Students for education


TOLEDO – University of Toledo and BGSU students don’t agree on much, but they do agree higher education isn’t a priority in Ohio.

And they’re determined to do something about it.

Nearly 40 students packed the south lounge of UT’s Student Union yesterday for the kick-off of a statewide campaign “Think Ohio.”

Student leaders at UT, the University and eight other Ohio public universities have joined together to make higher education a priority in the state.

“Higher education is not bills passed by legislators,” said Aaron Shumaker, USG president. “Higher education is not an event to plan for. Higher education is an opportunity and if we don’t seize it now, the opportunity may pass us by.”

The campaign was launched across the state yesterday, with press conferences also held at the University of Cincinnati and University of Akron.

The collaboration of the 10 Ohio public universities will be the driving force behind the campaign’s success, said Tom Crawford, UT’s student government president.

“So many times we get 30 students at the State House, from two universities and they have a broken message,” Crawford said. “We wanted to get as many students as possible and make this a statewide initiative to show unity.”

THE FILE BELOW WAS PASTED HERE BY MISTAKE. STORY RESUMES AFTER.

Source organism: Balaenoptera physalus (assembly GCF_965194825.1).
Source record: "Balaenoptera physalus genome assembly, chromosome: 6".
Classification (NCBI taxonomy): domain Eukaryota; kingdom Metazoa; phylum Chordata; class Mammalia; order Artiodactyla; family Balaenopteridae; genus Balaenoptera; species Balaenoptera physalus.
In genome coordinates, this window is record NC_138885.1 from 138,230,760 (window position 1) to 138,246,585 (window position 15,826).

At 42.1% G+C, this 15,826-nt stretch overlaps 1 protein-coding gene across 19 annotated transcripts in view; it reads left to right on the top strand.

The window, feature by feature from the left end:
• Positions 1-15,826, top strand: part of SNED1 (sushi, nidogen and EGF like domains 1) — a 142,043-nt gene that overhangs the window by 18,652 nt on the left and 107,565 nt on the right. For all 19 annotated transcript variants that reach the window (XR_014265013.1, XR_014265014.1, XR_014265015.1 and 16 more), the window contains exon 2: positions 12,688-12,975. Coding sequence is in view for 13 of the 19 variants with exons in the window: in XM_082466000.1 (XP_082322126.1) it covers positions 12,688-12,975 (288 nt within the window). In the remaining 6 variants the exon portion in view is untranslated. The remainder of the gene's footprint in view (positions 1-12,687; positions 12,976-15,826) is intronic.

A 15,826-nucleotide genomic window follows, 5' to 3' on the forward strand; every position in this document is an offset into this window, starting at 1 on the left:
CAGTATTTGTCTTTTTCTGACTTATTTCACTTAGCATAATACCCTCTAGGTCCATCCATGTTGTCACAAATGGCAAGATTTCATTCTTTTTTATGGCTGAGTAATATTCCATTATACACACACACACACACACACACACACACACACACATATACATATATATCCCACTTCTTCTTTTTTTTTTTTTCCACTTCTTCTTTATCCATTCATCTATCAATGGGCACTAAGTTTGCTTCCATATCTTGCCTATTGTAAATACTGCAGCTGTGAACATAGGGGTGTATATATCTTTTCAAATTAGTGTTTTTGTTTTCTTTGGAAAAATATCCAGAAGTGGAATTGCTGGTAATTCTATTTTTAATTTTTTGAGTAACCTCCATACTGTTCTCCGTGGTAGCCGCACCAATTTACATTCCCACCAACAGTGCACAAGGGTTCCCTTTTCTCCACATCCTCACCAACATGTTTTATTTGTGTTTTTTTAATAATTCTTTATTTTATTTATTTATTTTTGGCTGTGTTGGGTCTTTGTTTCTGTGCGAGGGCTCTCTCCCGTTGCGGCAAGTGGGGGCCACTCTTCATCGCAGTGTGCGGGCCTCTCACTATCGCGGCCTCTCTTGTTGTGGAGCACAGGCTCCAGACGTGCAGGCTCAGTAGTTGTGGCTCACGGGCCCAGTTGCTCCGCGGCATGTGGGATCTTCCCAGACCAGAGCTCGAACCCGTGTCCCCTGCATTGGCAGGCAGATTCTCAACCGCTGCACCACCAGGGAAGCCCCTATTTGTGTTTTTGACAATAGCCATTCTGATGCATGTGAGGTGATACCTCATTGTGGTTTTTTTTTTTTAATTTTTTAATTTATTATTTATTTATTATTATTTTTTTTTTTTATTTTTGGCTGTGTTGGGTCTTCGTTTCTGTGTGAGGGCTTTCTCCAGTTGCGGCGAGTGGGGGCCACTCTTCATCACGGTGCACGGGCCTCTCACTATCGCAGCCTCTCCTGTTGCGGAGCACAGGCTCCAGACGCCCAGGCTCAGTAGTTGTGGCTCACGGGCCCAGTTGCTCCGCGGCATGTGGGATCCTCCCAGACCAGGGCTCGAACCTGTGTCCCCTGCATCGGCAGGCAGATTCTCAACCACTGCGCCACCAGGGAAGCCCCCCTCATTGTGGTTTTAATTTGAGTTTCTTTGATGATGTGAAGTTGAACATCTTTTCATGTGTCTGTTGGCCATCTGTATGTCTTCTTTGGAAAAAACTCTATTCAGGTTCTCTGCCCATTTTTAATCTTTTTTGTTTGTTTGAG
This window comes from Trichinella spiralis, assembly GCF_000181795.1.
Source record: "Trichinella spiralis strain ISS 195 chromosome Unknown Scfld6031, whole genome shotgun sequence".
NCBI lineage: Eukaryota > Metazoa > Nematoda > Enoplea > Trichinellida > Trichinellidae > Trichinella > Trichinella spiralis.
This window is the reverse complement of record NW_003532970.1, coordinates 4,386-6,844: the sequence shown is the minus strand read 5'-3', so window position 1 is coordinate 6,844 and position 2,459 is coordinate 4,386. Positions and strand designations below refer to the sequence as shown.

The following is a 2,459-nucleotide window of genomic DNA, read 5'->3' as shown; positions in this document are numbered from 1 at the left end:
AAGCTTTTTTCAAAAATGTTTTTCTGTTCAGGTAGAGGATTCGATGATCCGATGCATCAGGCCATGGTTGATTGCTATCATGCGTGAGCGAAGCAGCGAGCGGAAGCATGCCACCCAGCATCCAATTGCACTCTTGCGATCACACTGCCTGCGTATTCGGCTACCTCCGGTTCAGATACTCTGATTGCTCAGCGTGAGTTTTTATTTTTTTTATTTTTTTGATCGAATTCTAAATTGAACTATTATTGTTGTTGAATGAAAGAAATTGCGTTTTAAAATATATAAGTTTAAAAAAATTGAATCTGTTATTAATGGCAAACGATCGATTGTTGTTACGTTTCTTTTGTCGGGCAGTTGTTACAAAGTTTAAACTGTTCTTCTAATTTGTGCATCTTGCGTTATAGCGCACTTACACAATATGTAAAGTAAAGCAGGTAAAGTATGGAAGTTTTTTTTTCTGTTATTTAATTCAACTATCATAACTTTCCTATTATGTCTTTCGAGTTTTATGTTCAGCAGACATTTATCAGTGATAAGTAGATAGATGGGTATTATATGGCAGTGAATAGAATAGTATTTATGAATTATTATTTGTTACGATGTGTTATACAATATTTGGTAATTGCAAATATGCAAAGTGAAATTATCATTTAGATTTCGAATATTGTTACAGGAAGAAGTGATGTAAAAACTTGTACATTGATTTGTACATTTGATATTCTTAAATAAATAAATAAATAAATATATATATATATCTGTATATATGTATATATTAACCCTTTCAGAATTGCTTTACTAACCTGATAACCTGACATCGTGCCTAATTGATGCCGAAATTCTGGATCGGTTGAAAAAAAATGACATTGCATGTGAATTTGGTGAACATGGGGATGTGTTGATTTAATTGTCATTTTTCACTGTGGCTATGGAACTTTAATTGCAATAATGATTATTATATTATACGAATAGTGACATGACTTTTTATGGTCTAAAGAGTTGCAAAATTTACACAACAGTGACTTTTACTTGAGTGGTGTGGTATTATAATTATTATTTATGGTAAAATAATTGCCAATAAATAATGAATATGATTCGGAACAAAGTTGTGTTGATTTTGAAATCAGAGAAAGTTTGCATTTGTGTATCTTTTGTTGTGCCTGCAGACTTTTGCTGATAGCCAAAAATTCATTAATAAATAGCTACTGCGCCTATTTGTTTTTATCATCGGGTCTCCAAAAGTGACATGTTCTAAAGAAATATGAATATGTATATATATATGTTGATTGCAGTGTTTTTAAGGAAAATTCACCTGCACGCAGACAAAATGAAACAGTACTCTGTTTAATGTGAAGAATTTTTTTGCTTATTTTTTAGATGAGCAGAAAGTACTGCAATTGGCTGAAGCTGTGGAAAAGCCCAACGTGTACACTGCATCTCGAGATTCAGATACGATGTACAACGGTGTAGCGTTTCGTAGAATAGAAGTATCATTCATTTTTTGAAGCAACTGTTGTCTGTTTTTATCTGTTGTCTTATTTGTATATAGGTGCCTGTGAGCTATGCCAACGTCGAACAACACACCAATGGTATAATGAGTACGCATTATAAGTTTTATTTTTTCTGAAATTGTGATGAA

Ohio has the fifth most expensive average tuition in the United States for four-year public universities, with tuition averaging more than $12,000 a year, according to the U.S. Department of Education’s Web site.

And making people aware of the problems facing the state is the “meat of the campaign,” according to Maria Khoury, city, state and national liaison for BGSU’s student government.

An essential aspect of the “Think Ohio” campaign are the brochures detailing facts about higher education, the cost of attending public universities and Ohio’s job market, which will be distributed to thousands of high schools across the state.

“If something isn’t done about funding for higher education, then our high school students are the ones that are going to be impacted because it [tuition] is going to keep going up further and further,” Khoury said.

BGSU students and members of USG have advocated for higher education in the past through lobbying, individual visits with legislatures or rallies at the State House, and nothing has worked.

But the campaign will force people to think about the issues, and that’s how change is created, Khoury said.

“The legislatures don’t want us to tell them how to do their job, but we need to tell them what they need to do,” she said. “We can say ‘I vote for you and if you don’t do what I want, then I will not [vote for you].”

Getting the right legislatures in office is also a key part of the campaign.

Providing state support for higher education is a priority among some legislatures, but not all of them, Crawford said.

“We realize that even though we do have some champions for higher education in Columbus, we need the votes in the House and Senate,” he said. “And the way we get those votes is to elect higher education minded officials. And the way we get those people elected is to raise awareness among voters in the state of Ohio.”

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